LINCOLN — A state senator seeking compromise on a bill that would more equally divide parenting time for children in Nebraska divorce cases has so far been unsuccessful.
State Sen. Russ Karpisek of Wilber told members of the Judiciary Committee he has been unable to work out the details on a proposal to fix the way courts award visitation in Nebraska.
He acknowledged Thursday that as his bill is written, it's unlikely to advance to the floor of the Legislature.
Legislative Bill 1000 also lacks a priority designation. With the legislative session half over and major bills yet to be considered, bills without priority labels are unlikely to be debated.
Karpisek said that he has been working with lawyers on both sides of the emotional issue of child custody and that they are close to reaching agreement.
The primary sticking point is how to disconnect visitation time from child support payments, said Angela Dunne of Omaha, a divorce lawyer who has been working with the senator.
Under the current system, equal time arrangements would force parents into sharing every expense related to their children, which can lead to a high level of conflict and disagreement.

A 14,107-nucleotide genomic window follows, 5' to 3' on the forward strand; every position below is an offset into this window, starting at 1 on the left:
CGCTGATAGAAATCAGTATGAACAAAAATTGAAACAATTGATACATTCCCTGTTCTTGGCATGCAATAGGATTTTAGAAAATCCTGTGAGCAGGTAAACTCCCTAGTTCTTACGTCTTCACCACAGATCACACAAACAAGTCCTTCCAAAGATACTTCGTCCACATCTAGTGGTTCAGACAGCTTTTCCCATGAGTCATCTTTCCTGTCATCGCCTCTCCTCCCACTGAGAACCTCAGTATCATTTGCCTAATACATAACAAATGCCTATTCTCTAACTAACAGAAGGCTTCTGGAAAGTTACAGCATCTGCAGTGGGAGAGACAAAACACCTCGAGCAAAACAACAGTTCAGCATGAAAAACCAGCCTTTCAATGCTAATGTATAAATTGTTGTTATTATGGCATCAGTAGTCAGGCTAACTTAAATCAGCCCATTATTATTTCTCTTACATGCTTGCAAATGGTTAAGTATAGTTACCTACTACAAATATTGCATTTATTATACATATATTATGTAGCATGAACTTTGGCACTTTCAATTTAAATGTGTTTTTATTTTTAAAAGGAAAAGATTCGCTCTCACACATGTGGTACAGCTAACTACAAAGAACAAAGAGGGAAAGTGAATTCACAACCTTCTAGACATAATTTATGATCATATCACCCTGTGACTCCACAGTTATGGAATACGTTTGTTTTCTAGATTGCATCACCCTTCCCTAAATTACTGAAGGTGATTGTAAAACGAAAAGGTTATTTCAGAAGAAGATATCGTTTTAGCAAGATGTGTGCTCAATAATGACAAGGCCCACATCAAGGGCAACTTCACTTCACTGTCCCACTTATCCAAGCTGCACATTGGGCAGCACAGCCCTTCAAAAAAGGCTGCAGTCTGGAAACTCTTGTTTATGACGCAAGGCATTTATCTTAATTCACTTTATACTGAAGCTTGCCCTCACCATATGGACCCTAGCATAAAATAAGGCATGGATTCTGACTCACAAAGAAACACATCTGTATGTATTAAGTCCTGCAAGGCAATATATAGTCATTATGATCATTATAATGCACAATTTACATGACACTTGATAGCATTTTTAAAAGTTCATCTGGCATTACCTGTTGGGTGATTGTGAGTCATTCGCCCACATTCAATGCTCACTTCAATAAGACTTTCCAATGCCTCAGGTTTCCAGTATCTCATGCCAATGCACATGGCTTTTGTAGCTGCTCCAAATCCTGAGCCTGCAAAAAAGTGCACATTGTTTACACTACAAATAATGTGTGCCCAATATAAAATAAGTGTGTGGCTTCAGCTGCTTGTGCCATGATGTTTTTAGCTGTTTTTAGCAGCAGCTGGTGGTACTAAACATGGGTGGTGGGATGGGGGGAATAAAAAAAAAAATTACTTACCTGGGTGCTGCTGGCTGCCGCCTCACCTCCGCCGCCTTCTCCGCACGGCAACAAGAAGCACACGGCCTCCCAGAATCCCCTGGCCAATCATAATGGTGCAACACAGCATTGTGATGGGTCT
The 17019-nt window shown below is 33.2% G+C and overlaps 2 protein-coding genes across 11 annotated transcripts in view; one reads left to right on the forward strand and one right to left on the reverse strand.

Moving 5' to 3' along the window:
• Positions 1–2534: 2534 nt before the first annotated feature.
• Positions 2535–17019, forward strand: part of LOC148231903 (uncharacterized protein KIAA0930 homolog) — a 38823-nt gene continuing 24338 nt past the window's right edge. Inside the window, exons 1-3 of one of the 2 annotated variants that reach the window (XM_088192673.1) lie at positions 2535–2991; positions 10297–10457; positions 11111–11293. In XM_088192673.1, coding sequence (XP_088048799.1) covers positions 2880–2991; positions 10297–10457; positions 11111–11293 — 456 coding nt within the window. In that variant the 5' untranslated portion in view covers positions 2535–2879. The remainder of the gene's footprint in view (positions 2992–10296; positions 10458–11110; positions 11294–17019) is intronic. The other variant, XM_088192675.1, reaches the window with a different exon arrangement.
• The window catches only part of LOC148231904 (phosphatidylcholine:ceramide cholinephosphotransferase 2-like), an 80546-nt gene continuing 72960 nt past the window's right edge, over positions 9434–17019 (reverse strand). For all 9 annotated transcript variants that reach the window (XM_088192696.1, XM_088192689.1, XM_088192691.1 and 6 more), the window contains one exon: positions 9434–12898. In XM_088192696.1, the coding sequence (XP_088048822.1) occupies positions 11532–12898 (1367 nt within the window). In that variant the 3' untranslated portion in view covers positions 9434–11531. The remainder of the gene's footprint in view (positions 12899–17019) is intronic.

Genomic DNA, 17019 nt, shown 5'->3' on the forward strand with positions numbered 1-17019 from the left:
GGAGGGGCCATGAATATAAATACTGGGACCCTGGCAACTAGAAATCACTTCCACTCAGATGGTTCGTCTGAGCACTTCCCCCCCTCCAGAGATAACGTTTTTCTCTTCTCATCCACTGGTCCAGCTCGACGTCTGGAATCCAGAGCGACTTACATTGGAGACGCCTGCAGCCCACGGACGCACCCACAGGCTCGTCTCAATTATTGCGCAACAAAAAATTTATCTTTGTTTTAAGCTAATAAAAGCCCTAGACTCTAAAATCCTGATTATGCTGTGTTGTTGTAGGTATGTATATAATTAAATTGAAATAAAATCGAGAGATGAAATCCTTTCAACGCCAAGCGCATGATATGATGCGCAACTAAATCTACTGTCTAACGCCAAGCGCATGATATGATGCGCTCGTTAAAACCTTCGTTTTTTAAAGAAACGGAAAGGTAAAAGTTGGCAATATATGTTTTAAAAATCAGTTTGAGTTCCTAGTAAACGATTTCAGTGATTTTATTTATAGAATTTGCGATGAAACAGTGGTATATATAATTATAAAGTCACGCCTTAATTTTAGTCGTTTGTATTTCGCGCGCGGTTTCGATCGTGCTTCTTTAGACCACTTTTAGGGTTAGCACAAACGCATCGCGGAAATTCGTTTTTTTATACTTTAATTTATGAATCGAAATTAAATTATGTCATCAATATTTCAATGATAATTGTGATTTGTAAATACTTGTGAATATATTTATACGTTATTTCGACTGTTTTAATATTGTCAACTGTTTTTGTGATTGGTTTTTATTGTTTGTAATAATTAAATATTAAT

The bill would require judges to presume equal parenting times for children of divorce if both parents were found to be fit.
Proponents point to research that shows children do better in school and have fewer behavioral problems when they have meaningful contact with both parents. They say problems increase when children spend less than one-third of their time with one parent.
Opponents say that in cases involving domestic violence, equal parenting time arrangements can expose victims to more abuse. Others argue that equal parenting can expose children to more conflict when parents fight over nearly every child-rearing decision.
A 10-year study of the issue in Nebraska showed noncustodial parents get an average of 5½ days monthly with their children. That equates to less than 20 percent of visitation time.
The study, conducted by the State Court Administrator's Office, also found that judges awarded mothers sole or primary custody in 72 percent of cases while awarding shared parenting arrangements in 12 percent of cases.
The lawyers meeting with Karpisek will continue their discussions next week.
Dunne said she hopes that the Nebraska Supreme Court's child support advisory committee, which will convene later this year, will address the issue of child support and visitation time.